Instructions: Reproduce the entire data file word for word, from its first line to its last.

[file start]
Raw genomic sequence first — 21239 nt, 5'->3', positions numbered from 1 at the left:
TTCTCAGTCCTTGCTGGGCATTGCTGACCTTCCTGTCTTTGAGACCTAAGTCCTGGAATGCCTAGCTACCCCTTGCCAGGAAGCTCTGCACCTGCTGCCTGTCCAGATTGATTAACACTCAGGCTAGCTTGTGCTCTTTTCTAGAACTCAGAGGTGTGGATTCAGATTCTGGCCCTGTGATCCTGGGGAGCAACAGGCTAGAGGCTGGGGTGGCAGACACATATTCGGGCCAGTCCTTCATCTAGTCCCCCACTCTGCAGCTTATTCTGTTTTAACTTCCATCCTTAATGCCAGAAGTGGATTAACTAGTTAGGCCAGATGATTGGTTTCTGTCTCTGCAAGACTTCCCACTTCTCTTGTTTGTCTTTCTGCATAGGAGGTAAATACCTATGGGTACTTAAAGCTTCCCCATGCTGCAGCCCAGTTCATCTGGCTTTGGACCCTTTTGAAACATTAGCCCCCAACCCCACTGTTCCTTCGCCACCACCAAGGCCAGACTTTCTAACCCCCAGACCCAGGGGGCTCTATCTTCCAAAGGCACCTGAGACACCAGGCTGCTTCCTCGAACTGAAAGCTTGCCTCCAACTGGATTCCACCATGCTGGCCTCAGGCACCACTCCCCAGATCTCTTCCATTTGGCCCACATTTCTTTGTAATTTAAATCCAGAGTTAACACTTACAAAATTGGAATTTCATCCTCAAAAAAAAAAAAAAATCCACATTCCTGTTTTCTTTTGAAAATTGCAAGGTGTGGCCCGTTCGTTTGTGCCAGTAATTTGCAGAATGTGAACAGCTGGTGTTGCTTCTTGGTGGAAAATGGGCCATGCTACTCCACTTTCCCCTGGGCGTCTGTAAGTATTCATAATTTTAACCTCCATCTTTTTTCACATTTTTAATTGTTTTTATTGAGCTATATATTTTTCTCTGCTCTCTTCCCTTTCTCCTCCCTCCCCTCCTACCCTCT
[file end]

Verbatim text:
Raw genomic sequence first — 21239 nt, 5'->3', positions numbered from 1 at the left:
TTCTCAGTCCTTGCTGGGCATTGCTGACCTTCCTGTCTTTGAGACCTAAGTCCTGGAATGCCTAGCTACCCCTTGCCAGGAAGCTCTGCACCTGCTGCCTGTCCAGATTGATTAACACTCAGGCTAGCTTGTGCTCTTTTCTAGAACTCAGAGGTGTGGATTCAGATTCTGGCCCTGTGATCCTGGGGAGCAACAGGCTAGAGGCTGGGGTGGCAGACACATATTCGGGCCAGTCCTTCATCTAGTCCCCCACTCTGCAGCTTATTCTGTTTTAACTTCCATCCTTAATGCCAGAAGTGGATTAACTAGTTAGGCCAGATGATTGGTTTCTGTCTCTGCAAGACTTCCCACTTCTCTTGTTTGTCTTTCTGCATAGGAGGTAAATACCTATGGGTACTTAAAGCTTCCCCATGCTGCAGCCCAGTTCATCTGGCTTTGGACCCTTTTGAAACATTAGCCCCCAACCCCACTGTTCCTTCGCCACCACCAAGGCCAGACTTTCTAACCCCCAGACCCAGGGGGCTCTATCTTCCAAAGGCACCTGAGACACCAGGCTGCTTCCTCGAACTGAAAGCTTGCCTCCAACTGGATTCCACCATGCTGGCCTCAGGCACCACTCCCCAGATCTCTTCCATTTGGCCCACATTTCTTTGTAATTTAAATCCAGAGTTAACACTTACAAAATTGGAATTTCATCCTCAAAAAAAAAAAAAAATCCACATTCCTGTTTTCTTTTGAAAATTGCAAGGTGTGGCCCGTTCGTTTGTGCCAGTAATTTGCAGAATGTGAACAGCTGGTGTTGCTTCTTGGTGGAAAATGGGCCATGCTACTCCACTTTCCCCTGGGCGTCTGTAAGTATTCATAATTTTAACCTCCATCTTTTTTCACATTTTTAATTGTTTTTATTGAGCTATATATTTTTCTCTGCTCTCTTCCCTTTCTCCTCCCTCCCCTCCTACCCTCT